On October 18, the People’s University of China’s Research and Data Center, the Capital University of Economics and Business’s School of Statistics, and the Central University of Finance and Economics’ School of Statistics in Beijing published the results of a survey called “Social Trust, a Poll on Consumers in Mainland China.” The survey examined the public’s trust in society. The results highlighted the crisis of trust in China, with inter-personal mistrust being the most prominent. On specific issues, 26% of the respondents were optimistic about the prospects of the government (properly) handling the food safety issue; 12.3% believed that big name restaurants would not use oil from gutters, and only 8.1% regarded inter-personal trust in China as high.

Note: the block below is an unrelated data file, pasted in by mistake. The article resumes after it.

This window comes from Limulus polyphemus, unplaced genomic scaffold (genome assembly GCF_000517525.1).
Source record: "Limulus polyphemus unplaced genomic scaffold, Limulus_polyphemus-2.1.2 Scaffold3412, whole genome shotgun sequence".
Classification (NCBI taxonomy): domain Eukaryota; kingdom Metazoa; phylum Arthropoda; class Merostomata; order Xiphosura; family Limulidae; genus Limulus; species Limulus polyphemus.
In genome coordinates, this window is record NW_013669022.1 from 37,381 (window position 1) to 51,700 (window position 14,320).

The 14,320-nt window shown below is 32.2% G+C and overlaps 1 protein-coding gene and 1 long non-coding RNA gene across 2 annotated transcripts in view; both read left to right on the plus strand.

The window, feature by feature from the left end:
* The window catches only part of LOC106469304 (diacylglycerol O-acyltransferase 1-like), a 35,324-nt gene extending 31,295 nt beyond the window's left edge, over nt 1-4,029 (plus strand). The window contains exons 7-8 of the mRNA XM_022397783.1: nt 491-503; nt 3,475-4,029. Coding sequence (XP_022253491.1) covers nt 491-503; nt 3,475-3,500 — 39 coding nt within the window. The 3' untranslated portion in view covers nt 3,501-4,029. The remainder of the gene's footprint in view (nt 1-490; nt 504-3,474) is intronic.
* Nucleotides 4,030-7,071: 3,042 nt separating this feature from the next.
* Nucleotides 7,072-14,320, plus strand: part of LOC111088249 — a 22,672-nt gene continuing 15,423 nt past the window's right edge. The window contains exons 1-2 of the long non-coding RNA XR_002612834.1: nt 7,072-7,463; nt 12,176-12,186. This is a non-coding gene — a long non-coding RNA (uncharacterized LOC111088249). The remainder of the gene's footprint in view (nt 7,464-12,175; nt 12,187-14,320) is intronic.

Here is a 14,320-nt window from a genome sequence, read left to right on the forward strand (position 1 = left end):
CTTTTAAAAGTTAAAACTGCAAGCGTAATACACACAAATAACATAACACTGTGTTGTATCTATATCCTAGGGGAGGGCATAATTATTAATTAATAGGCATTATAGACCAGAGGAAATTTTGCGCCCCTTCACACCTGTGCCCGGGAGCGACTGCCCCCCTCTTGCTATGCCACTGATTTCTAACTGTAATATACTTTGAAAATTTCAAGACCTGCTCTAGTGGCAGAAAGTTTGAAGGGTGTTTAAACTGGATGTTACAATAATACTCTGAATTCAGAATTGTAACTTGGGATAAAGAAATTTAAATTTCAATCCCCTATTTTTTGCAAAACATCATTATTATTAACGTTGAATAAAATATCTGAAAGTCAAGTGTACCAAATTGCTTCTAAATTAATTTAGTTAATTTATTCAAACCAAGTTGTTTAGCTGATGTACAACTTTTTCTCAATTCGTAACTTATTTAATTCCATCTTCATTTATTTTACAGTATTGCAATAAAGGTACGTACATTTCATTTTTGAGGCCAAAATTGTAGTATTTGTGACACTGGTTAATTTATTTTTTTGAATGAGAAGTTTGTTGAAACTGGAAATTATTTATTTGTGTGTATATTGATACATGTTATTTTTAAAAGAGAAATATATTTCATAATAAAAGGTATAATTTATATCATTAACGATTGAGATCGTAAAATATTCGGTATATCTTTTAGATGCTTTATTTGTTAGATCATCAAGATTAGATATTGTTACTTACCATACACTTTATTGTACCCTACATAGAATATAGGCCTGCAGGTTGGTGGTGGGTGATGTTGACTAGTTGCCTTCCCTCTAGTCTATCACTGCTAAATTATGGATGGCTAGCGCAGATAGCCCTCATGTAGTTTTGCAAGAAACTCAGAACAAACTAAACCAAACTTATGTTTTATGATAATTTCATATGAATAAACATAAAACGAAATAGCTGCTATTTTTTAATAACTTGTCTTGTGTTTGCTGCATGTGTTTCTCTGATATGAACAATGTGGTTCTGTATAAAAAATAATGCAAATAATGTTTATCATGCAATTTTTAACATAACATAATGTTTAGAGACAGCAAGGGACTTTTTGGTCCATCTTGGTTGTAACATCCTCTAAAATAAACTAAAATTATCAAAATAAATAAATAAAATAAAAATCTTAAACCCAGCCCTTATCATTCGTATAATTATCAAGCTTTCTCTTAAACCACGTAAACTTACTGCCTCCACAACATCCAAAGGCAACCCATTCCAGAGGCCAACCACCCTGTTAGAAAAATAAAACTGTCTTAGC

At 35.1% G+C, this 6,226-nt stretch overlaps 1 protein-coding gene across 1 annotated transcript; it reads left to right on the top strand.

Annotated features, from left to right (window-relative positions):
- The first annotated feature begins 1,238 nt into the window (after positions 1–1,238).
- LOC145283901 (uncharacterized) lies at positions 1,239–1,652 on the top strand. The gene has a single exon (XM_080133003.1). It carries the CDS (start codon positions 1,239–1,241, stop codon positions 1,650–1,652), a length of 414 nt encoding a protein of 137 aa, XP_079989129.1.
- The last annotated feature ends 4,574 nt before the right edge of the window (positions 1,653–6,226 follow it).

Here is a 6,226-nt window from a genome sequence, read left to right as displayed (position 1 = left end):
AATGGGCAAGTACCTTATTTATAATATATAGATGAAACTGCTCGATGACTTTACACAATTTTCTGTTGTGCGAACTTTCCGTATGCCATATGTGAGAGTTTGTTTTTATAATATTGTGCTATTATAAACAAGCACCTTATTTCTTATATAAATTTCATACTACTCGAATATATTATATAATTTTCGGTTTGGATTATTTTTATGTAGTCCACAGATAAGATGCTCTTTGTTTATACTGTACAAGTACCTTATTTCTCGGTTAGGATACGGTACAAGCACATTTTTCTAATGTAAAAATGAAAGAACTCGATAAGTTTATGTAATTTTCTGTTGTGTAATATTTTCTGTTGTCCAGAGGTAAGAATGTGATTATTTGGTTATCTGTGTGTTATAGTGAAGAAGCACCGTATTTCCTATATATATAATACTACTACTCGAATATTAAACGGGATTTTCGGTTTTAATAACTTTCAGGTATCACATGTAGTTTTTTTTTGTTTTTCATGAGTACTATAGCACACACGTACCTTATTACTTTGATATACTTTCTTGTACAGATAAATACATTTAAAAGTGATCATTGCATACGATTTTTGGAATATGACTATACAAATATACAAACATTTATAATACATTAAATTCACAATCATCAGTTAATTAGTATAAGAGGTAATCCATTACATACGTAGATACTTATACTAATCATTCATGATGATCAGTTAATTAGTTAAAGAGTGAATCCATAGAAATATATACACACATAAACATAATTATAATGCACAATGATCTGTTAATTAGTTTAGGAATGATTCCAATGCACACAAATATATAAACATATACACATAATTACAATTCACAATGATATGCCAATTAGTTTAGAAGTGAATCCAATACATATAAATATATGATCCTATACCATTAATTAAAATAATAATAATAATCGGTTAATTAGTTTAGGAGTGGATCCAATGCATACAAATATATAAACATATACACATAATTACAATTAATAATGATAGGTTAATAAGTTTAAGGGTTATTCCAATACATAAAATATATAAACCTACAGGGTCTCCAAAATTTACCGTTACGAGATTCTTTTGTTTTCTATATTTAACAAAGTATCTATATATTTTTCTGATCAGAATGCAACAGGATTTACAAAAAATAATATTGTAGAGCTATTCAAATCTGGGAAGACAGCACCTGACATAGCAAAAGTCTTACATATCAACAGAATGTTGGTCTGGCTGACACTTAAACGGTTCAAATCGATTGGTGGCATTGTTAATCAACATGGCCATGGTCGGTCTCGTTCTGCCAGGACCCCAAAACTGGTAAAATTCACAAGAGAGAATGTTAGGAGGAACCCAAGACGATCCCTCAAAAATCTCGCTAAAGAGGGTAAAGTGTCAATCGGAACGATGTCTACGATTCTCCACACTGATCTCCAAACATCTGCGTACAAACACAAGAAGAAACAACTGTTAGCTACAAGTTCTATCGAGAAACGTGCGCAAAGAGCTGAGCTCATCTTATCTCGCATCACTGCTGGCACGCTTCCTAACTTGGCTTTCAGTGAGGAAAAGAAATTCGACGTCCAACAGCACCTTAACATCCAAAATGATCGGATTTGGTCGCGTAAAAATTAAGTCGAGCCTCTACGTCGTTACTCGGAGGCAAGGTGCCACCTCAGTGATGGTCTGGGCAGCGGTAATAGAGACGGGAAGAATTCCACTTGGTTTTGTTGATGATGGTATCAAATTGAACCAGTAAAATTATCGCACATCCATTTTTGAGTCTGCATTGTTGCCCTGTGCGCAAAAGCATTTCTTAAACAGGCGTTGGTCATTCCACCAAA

On the question of "whether one should help when an elderly person who falls," 64.8% of participants responded affirmatively. About 87.4% indicated that the reason why people do not assist is that they do not want to invite trouble (Ed: In the past, someone who helped an elderly woman was sued and forced to pay her medical bills). According to the poll, the results show the extent to which people do not trust one another.
Source: Beijing News, October 19, 2011